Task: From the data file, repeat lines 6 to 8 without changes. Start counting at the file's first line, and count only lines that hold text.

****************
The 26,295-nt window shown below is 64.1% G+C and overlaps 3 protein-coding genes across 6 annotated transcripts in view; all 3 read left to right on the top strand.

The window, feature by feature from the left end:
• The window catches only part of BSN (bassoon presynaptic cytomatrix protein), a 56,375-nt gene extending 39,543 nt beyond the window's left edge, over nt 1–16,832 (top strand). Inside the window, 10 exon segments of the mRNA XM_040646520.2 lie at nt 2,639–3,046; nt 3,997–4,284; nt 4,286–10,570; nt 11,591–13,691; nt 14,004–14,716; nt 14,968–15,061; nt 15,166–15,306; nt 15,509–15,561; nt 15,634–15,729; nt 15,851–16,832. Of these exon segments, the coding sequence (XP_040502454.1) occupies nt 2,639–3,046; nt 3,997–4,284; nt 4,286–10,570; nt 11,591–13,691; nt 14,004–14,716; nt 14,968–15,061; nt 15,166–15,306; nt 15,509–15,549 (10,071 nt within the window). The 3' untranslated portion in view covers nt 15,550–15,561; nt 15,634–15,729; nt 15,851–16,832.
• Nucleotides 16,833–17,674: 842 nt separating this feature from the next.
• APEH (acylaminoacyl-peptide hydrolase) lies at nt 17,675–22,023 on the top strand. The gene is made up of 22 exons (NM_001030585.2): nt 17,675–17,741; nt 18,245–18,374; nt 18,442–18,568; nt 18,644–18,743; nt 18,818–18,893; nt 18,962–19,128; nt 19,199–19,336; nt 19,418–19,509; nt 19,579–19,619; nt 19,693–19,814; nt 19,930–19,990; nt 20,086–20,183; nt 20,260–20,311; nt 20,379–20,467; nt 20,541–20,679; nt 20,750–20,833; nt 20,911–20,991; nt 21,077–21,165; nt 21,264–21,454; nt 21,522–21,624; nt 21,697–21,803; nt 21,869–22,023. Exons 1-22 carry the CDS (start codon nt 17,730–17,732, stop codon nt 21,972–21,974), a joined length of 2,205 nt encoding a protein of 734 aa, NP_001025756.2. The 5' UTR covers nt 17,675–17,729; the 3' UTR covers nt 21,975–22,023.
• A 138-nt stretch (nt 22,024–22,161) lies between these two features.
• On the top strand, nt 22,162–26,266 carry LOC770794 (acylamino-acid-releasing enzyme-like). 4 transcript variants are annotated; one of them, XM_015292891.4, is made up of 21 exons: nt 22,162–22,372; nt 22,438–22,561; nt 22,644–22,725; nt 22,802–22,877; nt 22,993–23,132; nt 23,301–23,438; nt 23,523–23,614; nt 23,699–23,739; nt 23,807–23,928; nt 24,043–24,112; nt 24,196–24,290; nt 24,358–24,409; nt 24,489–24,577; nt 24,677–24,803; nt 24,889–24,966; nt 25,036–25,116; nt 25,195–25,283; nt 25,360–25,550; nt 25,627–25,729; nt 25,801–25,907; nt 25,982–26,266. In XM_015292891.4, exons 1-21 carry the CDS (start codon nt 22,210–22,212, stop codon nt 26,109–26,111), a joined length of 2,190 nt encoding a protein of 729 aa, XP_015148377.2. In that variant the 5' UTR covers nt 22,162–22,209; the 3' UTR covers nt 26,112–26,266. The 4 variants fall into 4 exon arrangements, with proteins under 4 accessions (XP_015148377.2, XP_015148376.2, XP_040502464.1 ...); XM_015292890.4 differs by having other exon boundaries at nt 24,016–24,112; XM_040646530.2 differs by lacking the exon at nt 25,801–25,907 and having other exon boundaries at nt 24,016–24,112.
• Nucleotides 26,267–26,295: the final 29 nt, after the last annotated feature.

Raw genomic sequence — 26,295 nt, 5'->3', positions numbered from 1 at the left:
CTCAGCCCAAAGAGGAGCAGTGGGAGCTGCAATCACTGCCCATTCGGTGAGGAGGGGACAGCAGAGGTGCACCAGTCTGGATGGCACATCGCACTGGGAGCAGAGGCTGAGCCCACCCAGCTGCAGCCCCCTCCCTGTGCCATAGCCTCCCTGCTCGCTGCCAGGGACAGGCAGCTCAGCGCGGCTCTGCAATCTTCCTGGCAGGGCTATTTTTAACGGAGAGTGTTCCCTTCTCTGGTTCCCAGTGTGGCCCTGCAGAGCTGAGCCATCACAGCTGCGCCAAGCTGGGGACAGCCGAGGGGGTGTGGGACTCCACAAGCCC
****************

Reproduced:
• A 138-nt stretch (nt 22,024–22,161) lies between these two features.
• On the top strand, nt 22,162–26,266 carry LOC770794 (acylamino-acid-releasing enzyme-like). 4 transcript variants are annotated; one of them, XM_015292891.4, is made up of 21 exons: nt 22,162–22,372; nt 22,438–22,561; nt 22,644–22,725; nt 22,802–22,877; nt 22,993–23,132; nt 23,301–23,438; nt 23,523–23,614; nt 23,699–23,739; nt 23,807–23,928; nt 24,043–24,112; nt 24,196–24,290; nt 24,358–24,409; nt 24,489–24,577; nt 24,677–24,803; nt 24,889–24,966; nt 25,036–25,116; nt 25,195–25,283; nt 25,360–25,550; nt 25,627–25,729; nt 25,801–25,907; nt 25,982–26,266. In XM_015292891.4, exons 1-21 carry the CDS (start codon nt 22,210–22,212, stop codon nt 26,109–26,111), a joined length of 2,190 nt encoding a protein of 729 aa, XP_015148377.2. In that variant the 5' UTR covers nt 22,162–22,209; the 3' UTR covers nt 26,112–26,266. The 4 variants fall into 4 exon arrangements, with proteins under 4 accessions (XP_015148377.2, XP_015148376.2, XP_040502464.1 ...); XM_015292890.4 differs by having other exon boundaries at nt 24,016–24,112; XM_040646530.2 differs by lacking the exon at nt 25,801–25,907 and having other exon boundaries at nt 24,016–24,112.
• Nucleotides 26,267–26,295: the final 29 nt, after the last annotated feature.